I often find myself asking, “What can I do to improve the situation?” Whatever state of affairs you find yourself in, that’s a good starting place.
Ultimately, whether in your work or personal life, if you can leave any situation better than you found it, that’s a formula for continuous improvement. Sometimes the smallest and simplest of actions on a consistent basis are enough to make a difference. When I was a kid, I remember a neighbor who would get out of his truck when he came home and pull a few weeds with his pocket knife as he walked into his house for dinner. I never saw him spend hours at a time pulling weeds, just a few minutes every night. He had the best looking lawn in the neighborhood.
What if you called just one or two past due accounts every morning? Sure, some of those calls could be time consuming but many of customers just require some gentle nudging. That long AR list always seems daunting but a few calls each day is manageable. Or how about calling a few customers to check on quality or project status to see if their needs are being met? Sure, you probably get a report from your team but what does the customer think? How about taking five minutes to plan your day before getting started? I’ve never regretted jotting down my highest priorities for the day but have often regretted not doing so! Could you do a quick walk through your production area to ask people if there is anything that would help them be more efficient? Whatever you decide, it’s important to make it a habit. The immediate effect of these few minutes is likely to be small but the cumulative effect over time can be significant.
The other question I often ask is whether someone other than me is in a substantially better position to help. There are times when I could help solve the problem but know of another person better suited either due to expertise or capacity. In these cases, I always make a referral and try to get someone pointed in the right direction. In part, I do this simply because I believe it’s the right course of action. But I also believe if I do this often enough, sooner or later someone will return the favor and send something my way.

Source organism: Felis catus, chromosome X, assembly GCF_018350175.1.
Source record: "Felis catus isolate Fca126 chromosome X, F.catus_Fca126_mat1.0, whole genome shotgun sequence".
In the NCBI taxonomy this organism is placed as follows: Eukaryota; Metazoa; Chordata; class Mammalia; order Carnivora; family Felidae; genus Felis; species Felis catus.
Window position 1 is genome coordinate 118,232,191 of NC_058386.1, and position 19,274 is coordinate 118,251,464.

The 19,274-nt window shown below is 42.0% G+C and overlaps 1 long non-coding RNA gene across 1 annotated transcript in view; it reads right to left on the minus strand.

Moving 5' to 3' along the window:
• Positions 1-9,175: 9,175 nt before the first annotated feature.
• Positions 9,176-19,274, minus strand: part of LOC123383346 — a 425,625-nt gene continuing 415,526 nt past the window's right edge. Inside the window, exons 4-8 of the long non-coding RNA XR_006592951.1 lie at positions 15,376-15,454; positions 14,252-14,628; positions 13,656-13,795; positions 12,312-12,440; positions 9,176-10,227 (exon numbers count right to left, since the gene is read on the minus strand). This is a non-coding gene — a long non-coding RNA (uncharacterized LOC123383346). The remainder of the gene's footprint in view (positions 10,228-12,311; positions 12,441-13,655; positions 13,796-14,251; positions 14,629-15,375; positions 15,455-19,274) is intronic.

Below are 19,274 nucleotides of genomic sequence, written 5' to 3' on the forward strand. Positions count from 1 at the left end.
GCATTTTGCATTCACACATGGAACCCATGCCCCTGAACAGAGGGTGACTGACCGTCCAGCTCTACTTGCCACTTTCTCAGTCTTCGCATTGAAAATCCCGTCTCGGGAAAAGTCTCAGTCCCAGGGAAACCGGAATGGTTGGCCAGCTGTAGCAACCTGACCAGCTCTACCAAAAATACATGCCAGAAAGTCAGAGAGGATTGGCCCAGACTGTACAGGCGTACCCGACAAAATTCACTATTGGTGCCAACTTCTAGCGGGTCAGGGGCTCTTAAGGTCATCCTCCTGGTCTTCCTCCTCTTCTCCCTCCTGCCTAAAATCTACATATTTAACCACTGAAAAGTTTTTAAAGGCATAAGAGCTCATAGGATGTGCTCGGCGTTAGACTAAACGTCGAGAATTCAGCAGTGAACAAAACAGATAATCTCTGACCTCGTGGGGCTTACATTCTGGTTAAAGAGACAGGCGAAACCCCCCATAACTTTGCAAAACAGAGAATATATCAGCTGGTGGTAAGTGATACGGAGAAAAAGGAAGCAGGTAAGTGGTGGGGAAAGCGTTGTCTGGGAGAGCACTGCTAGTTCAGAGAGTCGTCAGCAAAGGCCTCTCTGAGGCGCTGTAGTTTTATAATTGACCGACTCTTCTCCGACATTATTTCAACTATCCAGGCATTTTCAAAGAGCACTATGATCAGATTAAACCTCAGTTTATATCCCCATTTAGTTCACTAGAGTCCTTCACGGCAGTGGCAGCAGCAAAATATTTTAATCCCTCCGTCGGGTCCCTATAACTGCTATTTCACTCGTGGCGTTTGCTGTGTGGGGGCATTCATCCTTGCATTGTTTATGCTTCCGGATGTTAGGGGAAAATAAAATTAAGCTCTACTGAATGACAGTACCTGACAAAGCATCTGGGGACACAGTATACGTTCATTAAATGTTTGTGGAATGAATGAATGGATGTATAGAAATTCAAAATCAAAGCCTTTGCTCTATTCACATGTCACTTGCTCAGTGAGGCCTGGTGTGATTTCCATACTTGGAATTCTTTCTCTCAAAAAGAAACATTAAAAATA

Of course, often it’s not nearly so simple as carving out a few minutes each day or making a referral. In most cases, actually making a difference requires significant effort. These situations require a bit more thought and planning both to ensure success and a reasonable return on the time and dollars invested. Still, I don’t think I’ve ever regretted trying to make an improvement even if it didn’t turn out quite as well as I had initially hoped.
Finally, sometimes it’s a challenge just to not make matters worse! I recently found myself in one of those situations. Fortunately, I realized it and suggested to a colleague that if we weren’t careful, the situation would deteriorate rather than improve. He was thinking the same way and with that, we decided to back off a bit and let emotions cool.
Too often, people start with the position of thinking about what’s in it for them when faced with a new opportunity or challenge. While everyone has to make a living, that’s a bad starting point. Figure out the best way improve the situation first! Then consider if you are the person to help.
If your business could benefit from fractional CFO services, I would welcome the chance to speak with you. Please give me a call at (314) 863-6637 or send an email to [email protected]
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